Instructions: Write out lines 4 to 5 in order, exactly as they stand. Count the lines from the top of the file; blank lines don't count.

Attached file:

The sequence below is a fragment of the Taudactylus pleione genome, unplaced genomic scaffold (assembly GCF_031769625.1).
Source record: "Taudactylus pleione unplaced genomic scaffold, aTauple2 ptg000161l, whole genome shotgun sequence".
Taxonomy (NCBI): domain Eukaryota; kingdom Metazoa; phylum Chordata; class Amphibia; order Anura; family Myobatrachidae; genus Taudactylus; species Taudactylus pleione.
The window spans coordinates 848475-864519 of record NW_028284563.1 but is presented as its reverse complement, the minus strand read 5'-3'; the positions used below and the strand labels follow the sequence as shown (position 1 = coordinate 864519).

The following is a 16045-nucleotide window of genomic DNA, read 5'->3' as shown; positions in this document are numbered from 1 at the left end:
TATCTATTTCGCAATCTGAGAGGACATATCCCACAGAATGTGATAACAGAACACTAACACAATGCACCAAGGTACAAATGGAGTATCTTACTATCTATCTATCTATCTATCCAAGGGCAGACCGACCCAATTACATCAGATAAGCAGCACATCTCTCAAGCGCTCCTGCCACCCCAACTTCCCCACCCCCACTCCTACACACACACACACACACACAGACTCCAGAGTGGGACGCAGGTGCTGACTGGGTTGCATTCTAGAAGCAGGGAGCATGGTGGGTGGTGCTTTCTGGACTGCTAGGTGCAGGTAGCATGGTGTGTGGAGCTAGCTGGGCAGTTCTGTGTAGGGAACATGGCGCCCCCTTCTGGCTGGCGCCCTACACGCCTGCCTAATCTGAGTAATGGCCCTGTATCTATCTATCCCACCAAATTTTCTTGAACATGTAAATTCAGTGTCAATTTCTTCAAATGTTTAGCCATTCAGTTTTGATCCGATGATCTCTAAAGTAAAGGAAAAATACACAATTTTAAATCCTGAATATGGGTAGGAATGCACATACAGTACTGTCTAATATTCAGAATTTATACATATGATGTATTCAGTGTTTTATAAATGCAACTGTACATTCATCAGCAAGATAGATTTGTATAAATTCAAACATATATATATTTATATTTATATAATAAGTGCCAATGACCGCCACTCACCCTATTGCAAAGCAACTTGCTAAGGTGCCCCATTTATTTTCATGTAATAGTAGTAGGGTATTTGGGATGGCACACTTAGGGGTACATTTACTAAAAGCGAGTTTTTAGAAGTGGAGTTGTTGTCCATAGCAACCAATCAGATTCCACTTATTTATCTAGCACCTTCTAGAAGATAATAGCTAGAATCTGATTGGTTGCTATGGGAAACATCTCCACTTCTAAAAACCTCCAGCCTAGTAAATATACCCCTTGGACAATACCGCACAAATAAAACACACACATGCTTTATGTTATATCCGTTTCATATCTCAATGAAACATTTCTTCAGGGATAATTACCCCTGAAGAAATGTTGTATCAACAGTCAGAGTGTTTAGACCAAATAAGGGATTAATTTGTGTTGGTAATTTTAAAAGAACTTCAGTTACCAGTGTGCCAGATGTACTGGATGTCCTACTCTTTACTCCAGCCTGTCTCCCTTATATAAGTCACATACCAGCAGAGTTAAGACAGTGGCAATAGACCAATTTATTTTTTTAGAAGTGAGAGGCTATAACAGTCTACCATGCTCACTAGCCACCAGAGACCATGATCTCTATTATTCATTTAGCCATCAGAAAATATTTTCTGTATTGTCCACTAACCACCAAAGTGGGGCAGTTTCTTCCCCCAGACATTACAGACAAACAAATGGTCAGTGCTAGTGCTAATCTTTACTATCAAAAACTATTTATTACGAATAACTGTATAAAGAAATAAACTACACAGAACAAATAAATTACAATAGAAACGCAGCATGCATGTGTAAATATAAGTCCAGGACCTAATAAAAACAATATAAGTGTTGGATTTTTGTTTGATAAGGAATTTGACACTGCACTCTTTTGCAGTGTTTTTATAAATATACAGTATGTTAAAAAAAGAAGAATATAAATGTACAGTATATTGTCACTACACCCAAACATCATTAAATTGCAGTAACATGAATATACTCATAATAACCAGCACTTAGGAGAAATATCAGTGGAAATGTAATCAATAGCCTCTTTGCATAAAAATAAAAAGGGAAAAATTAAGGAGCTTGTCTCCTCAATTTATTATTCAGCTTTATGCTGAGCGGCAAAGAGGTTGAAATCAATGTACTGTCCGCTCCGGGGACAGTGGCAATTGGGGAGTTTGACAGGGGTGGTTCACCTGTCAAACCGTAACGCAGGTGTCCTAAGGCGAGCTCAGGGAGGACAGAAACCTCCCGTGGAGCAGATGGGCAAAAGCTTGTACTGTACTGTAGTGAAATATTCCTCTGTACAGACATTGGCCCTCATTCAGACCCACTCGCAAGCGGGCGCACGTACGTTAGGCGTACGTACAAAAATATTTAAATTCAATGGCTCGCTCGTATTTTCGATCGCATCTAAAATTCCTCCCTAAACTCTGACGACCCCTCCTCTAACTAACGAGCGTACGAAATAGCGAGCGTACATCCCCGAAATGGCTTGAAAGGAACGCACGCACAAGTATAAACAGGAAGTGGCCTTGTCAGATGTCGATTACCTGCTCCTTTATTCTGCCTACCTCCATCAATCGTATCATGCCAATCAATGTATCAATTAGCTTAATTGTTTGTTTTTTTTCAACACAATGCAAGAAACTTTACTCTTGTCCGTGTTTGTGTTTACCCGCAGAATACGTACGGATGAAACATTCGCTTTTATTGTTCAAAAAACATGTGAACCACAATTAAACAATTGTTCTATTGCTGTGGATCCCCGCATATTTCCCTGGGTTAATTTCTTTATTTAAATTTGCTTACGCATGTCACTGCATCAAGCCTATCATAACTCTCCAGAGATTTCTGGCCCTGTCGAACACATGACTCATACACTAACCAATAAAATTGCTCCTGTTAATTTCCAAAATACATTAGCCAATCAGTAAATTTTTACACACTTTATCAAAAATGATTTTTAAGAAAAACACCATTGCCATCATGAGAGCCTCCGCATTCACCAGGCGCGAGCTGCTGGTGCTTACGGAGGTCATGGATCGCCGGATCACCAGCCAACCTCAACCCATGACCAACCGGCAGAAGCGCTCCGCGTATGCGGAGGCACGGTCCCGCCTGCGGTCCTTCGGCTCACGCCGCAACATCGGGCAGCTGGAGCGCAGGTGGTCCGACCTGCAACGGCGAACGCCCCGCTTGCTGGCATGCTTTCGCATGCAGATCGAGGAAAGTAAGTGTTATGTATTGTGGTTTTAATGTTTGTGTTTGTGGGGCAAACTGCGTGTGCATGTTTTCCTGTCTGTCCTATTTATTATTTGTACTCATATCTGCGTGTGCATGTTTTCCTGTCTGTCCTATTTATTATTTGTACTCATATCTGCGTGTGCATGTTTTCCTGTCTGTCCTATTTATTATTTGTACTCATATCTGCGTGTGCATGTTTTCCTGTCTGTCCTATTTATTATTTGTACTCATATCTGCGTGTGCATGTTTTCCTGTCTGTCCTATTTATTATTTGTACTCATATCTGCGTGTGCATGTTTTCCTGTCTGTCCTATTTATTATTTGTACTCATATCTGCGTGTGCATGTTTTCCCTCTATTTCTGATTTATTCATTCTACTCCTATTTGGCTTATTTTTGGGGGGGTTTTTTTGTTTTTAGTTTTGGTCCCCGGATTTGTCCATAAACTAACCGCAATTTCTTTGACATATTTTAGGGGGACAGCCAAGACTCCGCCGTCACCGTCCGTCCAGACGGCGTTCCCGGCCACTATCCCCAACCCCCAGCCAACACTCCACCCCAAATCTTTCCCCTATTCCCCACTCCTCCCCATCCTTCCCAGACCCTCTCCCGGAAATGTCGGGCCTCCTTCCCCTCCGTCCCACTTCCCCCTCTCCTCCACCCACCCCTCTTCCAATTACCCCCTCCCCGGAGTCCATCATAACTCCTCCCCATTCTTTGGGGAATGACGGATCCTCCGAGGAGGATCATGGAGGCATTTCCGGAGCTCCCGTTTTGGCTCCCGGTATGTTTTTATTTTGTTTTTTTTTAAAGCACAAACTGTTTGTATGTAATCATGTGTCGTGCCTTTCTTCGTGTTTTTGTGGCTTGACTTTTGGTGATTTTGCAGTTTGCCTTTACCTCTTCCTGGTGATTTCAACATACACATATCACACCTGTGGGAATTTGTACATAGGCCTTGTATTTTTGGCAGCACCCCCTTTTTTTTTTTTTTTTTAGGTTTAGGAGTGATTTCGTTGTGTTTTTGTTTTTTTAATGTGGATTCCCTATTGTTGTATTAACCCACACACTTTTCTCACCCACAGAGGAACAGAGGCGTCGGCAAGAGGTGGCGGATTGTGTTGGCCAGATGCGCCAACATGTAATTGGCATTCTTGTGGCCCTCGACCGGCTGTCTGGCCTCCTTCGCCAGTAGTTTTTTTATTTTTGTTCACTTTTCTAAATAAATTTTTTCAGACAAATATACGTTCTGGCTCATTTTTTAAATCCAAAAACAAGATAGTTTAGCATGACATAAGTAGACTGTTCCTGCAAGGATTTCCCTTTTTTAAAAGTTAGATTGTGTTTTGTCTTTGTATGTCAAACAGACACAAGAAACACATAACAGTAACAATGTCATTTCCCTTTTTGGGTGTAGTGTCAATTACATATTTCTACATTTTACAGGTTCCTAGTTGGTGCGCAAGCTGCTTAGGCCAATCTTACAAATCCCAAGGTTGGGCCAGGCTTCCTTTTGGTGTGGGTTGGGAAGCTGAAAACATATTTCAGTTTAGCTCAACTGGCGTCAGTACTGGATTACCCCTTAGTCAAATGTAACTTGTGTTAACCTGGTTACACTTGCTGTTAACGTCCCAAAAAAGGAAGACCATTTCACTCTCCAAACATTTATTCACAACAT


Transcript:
The window spans coordinates 848475-864519 of record NW_028284563.1 but is presented as its reverse complement, the minus strand read 5'-3'; the positions used below and the strand labels follow the sequence as shown (position 1 = coordinate 864519).

The following is a 16045-nucleotide window of genomic DNA, read 5'->3' as shown; positions in this document are numbered from 1 at the left end: